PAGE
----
Craft shows are like any other business venture. You have to have a booth that entices people to come in and look. You have to have a product that prices reasonably and that people think that it's worthy to purchase. You have to do your marketing to get more people to come. Also, remember: think of craft shows as marketing forum. I've had a number of people come up to me at the small craft show and get my contact information. Later on, they called to purchase a painting.

If you want to sell your paintings, remember that it's business. There's a look that you want to portray of yourself, your work and your business. Doesn't matter whether it's a gallery or a craft show. It's still business.

My point is that the decision is not whether to do craft fairs or not. It's your identity. How you want to be perceived. Craft fairs are just another avenue in the marketing/business of selling your work. Just like the ebay, etsy sites, artfair sites, galleries, selling out of your garage, etc. If you've done the marketing right and got a good product, people will find you, no matter where you sell your work.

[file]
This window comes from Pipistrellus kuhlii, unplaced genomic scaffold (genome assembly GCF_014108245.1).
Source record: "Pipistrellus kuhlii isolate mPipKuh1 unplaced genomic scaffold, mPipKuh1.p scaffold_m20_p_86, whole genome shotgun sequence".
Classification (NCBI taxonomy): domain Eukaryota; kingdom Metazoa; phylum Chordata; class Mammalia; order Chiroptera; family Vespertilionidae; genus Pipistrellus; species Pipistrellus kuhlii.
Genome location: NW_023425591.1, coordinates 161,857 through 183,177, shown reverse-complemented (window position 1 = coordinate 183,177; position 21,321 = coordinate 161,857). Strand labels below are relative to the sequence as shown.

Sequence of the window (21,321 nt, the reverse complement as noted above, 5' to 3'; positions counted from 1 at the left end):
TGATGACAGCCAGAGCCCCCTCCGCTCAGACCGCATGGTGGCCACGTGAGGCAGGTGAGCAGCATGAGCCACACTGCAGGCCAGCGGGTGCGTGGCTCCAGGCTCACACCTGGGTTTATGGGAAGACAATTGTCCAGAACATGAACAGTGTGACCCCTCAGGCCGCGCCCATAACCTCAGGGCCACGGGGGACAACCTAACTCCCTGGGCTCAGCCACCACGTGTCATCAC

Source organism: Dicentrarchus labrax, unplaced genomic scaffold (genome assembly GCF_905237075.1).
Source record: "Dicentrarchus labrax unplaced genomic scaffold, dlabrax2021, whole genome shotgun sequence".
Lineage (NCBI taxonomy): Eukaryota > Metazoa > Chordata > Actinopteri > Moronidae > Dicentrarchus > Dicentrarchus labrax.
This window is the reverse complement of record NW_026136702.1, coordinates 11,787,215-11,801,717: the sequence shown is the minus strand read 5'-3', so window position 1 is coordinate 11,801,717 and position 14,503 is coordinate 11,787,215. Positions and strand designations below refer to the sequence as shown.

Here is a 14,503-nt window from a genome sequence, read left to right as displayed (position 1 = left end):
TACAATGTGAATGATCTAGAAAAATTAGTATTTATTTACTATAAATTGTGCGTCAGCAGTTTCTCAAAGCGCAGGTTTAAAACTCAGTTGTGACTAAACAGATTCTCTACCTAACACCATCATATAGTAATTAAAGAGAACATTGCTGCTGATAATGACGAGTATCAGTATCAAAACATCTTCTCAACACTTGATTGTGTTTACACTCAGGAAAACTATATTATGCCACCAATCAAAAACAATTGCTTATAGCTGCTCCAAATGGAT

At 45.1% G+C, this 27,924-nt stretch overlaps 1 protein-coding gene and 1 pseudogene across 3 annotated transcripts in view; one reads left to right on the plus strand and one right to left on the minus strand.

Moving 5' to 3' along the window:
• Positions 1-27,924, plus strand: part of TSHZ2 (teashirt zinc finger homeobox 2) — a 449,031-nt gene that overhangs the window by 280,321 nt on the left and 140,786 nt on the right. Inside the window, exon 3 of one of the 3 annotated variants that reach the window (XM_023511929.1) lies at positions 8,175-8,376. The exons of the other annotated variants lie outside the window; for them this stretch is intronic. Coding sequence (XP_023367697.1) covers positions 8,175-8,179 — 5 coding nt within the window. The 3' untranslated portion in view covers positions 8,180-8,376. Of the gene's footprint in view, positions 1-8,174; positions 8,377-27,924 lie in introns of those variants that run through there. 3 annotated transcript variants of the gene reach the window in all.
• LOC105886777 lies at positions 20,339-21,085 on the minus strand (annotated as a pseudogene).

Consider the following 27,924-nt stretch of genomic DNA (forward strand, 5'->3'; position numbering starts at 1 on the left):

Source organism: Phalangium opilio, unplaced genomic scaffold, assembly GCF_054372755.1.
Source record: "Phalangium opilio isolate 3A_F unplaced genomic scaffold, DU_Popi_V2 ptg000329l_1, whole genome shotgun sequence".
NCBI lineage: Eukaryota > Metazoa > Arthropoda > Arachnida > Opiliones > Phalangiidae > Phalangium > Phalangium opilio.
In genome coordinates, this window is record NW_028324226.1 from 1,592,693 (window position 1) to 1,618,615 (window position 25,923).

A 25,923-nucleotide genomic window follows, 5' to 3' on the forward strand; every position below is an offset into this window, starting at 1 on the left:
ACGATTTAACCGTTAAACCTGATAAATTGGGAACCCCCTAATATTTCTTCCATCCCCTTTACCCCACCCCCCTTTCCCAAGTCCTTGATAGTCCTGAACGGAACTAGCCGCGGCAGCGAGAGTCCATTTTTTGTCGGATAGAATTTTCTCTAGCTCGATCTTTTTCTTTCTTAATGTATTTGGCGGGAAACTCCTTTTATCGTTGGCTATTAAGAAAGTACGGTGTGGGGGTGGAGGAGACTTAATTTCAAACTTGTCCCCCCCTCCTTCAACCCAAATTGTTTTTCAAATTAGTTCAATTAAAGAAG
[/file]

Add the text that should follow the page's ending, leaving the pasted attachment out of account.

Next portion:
For me, I like the craft show market, more than the gallery market. I find that I sell more paintings at a faster rate. It also gives me more of an opportunity to try out new styles and methods, to see the public's reaction to them. You can't do that with a gallery. It's more work, but, I'm building a name for myself. Remember, galleries also like it if you have a name for yourself and a following. That way, it brings more business to them.